The Australian government delivers social, educational and health services via a mix of direct government provision, contracting out arrangements and grant programs. The extent and importance of grant programs for the delivery of social services is not always appreciated. While it is difficult to obtain a detailed picture of the trends in the Commonwealth Grants programs that are used to fund social services, these programs have grown in value and are now a central part of how services are delivered in Australia. State and territory governments also have a range of grant programs that are used to support the delivery of services.
A significant proportion of the services funded by grant programs are directed to people who have complex, multiple and overlapping issues including poverty, drug and alcohol and mental health problems, have experienced discrimination, or have experienced violence and many are not well served by standard social services provided directly by government or via contracting out arrangements.
While grant programs have become an essential part of the delivery of services and emergency relief, there have been concerns over many years about how they have been administered and the extent to which they achieve their objectives. Such concerns have been raised by parliamentary committees and the Australian National Audit Office (ANAO) (e.g., ANAO 2016; ANAO 2018, 2018). A consistent finding has been that there is a lack of performance data collected, problems with IT systems both in terms of what data they collect about the extent and nature of services/assistance provided and a lack of outcomes data.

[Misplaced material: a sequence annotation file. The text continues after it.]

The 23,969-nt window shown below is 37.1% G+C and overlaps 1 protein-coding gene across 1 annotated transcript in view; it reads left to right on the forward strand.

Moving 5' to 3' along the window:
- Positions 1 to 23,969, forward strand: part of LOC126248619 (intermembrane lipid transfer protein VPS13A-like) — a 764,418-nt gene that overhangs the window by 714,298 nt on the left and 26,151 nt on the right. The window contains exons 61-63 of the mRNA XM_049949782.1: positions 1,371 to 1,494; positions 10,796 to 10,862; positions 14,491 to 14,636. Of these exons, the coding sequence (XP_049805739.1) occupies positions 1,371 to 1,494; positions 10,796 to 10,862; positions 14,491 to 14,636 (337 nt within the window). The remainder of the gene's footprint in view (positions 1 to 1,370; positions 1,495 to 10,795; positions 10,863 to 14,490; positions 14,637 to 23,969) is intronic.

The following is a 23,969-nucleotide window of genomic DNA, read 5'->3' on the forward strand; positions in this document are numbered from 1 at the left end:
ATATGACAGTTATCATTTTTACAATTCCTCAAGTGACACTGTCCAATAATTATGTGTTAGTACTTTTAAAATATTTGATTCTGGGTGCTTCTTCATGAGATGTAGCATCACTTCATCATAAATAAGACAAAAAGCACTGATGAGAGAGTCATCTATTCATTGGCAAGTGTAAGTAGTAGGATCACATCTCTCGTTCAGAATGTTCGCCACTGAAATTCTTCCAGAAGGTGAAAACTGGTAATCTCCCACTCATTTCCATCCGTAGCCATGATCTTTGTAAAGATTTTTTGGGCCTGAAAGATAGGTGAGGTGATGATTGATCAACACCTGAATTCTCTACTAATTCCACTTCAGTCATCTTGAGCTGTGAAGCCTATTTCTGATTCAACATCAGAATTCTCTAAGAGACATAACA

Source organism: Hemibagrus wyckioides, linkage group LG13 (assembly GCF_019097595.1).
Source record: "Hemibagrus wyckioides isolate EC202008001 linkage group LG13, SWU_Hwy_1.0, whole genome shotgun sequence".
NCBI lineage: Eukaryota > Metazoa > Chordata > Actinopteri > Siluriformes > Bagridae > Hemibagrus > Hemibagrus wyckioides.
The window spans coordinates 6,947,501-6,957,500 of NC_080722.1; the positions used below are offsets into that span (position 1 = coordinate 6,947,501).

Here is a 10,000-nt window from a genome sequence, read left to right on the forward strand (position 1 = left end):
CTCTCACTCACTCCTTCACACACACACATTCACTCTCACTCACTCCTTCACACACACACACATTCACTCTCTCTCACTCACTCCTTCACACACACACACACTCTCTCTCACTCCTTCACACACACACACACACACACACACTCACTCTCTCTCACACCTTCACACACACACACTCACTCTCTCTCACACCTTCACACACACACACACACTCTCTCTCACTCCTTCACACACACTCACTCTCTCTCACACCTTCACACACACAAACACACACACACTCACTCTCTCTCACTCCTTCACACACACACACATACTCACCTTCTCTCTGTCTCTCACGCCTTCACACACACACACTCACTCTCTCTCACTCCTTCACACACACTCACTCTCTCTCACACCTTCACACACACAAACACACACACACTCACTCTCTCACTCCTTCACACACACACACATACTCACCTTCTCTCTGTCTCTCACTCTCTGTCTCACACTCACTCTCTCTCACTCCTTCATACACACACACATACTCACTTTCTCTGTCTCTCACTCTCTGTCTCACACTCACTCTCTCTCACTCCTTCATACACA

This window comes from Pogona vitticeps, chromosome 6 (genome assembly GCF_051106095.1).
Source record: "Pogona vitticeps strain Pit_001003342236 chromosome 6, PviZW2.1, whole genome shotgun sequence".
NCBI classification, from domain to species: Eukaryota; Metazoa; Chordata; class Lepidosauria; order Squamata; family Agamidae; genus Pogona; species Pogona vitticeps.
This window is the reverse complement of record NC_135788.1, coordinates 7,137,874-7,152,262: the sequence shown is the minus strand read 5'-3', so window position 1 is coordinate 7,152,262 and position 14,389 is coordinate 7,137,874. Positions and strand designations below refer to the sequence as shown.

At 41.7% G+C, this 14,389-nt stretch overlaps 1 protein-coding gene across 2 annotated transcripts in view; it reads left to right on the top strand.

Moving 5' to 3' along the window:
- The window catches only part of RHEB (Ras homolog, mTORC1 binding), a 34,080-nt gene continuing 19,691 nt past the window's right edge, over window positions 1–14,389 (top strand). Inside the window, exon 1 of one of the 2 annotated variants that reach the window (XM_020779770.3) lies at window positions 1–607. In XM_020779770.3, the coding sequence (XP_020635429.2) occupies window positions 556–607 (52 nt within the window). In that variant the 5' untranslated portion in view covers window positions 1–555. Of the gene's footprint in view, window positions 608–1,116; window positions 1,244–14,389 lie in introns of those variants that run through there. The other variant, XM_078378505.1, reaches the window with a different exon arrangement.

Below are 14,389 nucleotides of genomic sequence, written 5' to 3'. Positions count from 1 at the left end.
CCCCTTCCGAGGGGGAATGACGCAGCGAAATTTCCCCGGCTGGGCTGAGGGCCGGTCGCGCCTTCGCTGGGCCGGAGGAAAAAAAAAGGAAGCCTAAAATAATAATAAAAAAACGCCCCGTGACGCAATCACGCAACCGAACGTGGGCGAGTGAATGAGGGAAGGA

It has long been recognised that people with complex and intersecting issues may have several different types of support services and that achieving the best possible outcomes requires coordinated and connected service delivery. One of the keys to achieving coordinated service delivery is services being aware of the range of other services an individual is accessing (or not accessing) and potentially information about the nature of services/assistance being provided. Sharing of information between services can:
- reduce the need for people to have to retell their story whenever they go to a new service, or even another part of a service they already attend.
- increase the accuracy of data services have on the range of other services a client is accessing (or services they are not accessing but which they could potentially benefit from).
Linked data on the use of services can also be used at the system level to identify:
- identify changing needs for services in specific communities or for particular cohorts.
- have a clearer picture of the different kinds of services people use when facing particular problems or circumstances.